Alice in Chains both epitomized the solemn, heavy Seattle sound of the 1990s and stood apart from the grunge hordes. What separated Alice in Chains from their alt-rock brethren was how their roots lay in heavy metal, not punk. Guitarist Jerry Cantrell and vocalist Layne Staley both played in metal bands prior to the formation of Alice in Chains in 1987 and they released the band’s debut, Facelift, in 1990, well before Nirvana’s Nevermind pushed the underground into the mainstream. Despite their connections to metal, Alice in Chains thrived in the glory days of grunge, and it wasn’t merely a question of timing, either. The band’s sensibility fit into the alternative rock zeitgeist of the early ’90s. Cantrell’s gloomy, minor-key riffs were an ideal match for Staley’s tortured lyrics, creating a sound that felt as heavy as their Seattle cohorts but also was slightly slicker and ready for radio. It was versatile, too. After the group scored rock radio and MTV hits with “Man in the Box” and “Would?” in the early days of grunge, Alice in Chains became one of the first alt-rock bands of the ’90s to delve into acoustic-based music, scoring hits with the comparatively softer “No Excuses” and “I Stay Away.” Despite its success, the band was plagued with internal tensions during its commercial peak, much of it stemming from Staley’s drug addictions. His abuse slowed the band’s upward trajectory in the back half of the ’90s, a descent culminating in the singer’s accidental death in 2002. Four years later, Cantrell, drummer Sean Kinney, and bassist Mike Inez revived Alice in Chains with singer William DuVall, sparking an extended second life of recording and touring that has lasted longer than their original incarnation.

The roots of Alice in Chains lay in Sleze, a Seattle-based hair metal band that featured Layne Staley as lead singer. Sleze switched their name to Alice N Chains in 1986, roughly a year prior to Staley’s introduction to Cantrell at a party at the rehearsal space called the Music Bank. The pair became friends and Staley invited Cantrell to crash with him at his rented unit at the Music Bank. Shortly afterward, Alice N Chains broke up, as did Cantrell’s band, Diamond Lie. Cantrell began auditioning players for a new band, recruiting drummer Sean Kinney and bassist Mike Starr, but he still needed a vocalist and held out hope for Staley to join. At the time, Staley was singing in a funk band that also happened to need a guitarist, so Cantrell agreed to play on the condition his friend would join the fledgling group. Staley agreed. Not long afterward, the funk band folded and this quartet gelled under the name Alice in Chains.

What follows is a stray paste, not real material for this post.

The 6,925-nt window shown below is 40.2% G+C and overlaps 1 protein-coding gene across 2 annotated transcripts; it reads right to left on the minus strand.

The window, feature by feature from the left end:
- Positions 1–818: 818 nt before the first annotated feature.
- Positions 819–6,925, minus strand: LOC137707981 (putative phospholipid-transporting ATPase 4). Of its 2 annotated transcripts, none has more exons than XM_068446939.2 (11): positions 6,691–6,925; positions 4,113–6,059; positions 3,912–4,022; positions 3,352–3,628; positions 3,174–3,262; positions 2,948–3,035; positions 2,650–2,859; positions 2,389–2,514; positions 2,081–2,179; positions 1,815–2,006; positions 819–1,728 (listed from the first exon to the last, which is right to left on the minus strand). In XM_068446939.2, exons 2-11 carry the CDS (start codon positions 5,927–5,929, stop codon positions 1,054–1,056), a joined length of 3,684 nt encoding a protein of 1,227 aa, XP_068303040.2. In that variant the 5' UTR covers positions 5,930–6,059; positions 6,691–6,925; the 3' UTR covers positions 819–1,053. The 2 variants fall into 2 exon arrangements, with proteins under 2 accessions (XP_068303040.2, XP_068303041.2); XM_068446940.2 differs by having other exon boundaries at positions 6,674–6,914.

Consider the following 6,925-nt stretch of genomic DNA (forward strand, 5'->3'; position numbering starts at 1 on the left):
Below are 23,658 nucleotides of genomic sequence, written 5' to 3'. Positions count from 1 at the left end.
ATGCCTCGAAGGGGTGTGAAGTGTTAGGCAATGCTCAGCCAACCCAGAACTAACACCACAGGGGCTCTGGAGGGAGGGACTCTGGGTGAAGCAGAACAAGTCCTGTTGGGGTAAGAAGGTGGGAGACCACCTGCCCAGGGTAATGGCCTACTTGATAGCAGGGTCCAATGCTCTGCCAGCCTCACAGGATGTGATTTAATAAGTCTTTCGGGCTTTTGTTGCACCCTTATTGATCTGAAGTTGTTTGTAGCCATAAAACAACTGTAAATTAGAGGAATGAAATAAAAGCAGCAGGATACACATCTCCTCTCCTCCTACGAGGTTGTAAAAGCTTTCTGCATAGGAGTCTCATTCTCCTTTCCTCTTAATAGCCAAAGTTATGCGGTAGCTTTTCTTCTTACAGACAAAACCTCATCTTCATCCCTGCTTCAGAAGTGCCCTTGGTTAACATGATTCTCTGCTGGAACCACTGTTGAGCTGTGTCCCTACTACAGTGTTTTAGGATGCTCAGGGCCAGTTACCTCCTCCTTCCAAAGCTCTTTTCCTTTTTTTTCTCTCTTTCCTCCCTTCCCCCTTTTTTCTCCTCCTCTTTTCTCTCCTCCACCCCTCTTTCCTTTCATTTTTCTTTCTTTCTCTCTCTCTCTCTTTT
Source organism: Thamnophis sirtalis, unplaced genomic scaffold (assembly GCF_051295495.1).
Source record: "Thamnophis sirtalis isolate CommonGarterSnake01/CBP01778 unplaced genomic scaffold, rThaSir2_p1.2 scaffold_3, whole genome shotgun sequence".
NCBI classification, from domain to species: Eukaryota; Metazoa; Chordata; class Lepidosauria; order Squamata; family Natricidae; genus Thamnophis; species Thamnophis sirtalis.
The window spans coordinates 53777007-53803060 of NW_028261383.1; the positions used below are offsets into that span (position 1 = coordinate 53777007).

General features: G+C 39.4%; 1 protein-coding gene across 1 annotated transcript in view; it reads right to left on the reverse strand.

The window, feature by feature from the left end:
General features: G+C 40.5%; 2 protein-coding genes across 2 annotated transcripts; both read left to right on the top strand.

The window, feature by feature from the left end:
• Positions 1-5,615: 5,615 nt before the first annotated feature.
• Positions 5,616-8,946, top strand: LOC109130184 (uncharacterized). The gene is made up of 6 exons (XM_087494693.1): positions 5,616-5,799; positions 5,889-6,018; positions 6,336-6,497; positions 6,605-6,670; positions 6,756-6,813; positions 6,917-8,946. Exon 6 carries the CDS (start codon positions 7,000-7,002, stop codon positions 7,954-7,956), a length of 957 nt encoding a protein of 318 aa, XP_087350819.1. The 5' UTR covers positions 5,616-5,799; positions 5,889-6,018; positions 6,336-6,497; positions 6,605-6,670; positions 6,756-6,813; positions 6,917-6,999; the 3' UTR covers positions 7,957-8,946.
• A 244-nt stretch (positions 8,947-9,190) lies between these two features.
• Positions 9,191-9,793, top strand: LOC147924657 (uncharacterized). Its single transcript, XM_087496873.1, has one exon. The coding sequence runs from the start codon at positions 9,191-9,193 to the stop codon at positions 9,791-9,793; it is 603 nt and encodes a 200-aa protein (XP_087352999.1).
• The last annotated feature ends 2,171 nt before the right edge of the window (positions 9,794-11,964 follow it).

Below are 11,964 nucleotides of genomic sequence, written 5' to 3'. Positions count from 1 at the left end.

Alice in Chains started to gig regularly in the Seattle area, often sharing bills with Mother Love Bone, earning the attention of promoter Randy Hauser, who bankrolled a demo. Dubbed The Treehouse Tapes, the demo earned the attention of Soundgarden managers Kelly Curtis and Susan Silver, who passed it along to Columbia. The label signed Alice in Chains in 1989 and made them a priority, ushering the band into the studio with producer David Jerden, who had recently worked with Jane’s Addiction. Early in 1990, the label released the promo-only We Die Young EP with their eye on heavy metal audiences and its title track became a hit on rock radio, setting the stage for the August release of the group’s debut, Facelift, which was quickly followed by a tour opening for Iggy Pop. “Man in the Box” became the album’s second single in January 1991, and once its video entered heavy MTV rotation, Facelift took off. The album entered the Billboard charts in April 1991, Van Halen requested Alice in Chains as a tour opener in August, and in September the album earned its first gold certification; it would later earn two platinum certifications.

As Facelift’s momentum grew, Alice in Chains kept busy behind the scenes, working on material for a second album and recording an acoustic EP called Sap. One of the first all-acoustic records from an alternative rock band, Sap was released in February 1992. Alice in Chains also filmed a cameo in Singles, Cameron Crowe’s romantic comedy celebrating Seattle’s vibrant underground scene of the early ’90s. By the time the film’s soundtrack appeared in June 1992, the Seattle scene had exploded nationally thanks to the unexpected success of Nirvana’s second album, Nevermind, and Alice in Chains were in the thick of it.

“Would?,” a menacing grind that doubled as the first single from both the Singles soundtrack and Alice in Chains’ second album, Dirt, started its climb up Billboard’s mainstream rock chart in June 1992, the same month the Singles soundtrack was released. By the point Dirt appeared in stores in September, Alice in Chains had firmly laid stakes in the grunge camp: “Them Bones,” the second single pulled from Dirt, became their first song to chart on Billboard’s alternative rock chart. Arriving at the peak of 1992’s grunge explosion, the dark and gloomy Dirt made Alice in Chains’ career. By December, the album earned a platinum certification — it would go platinum once again in 1993 and 1995, with a fourth and final certification arriving in 2000 — and it stayed on the charts thanks to “Angry Chair” and the Top Ten mainstream rock hits “Rooster” and “Down in a Hole.”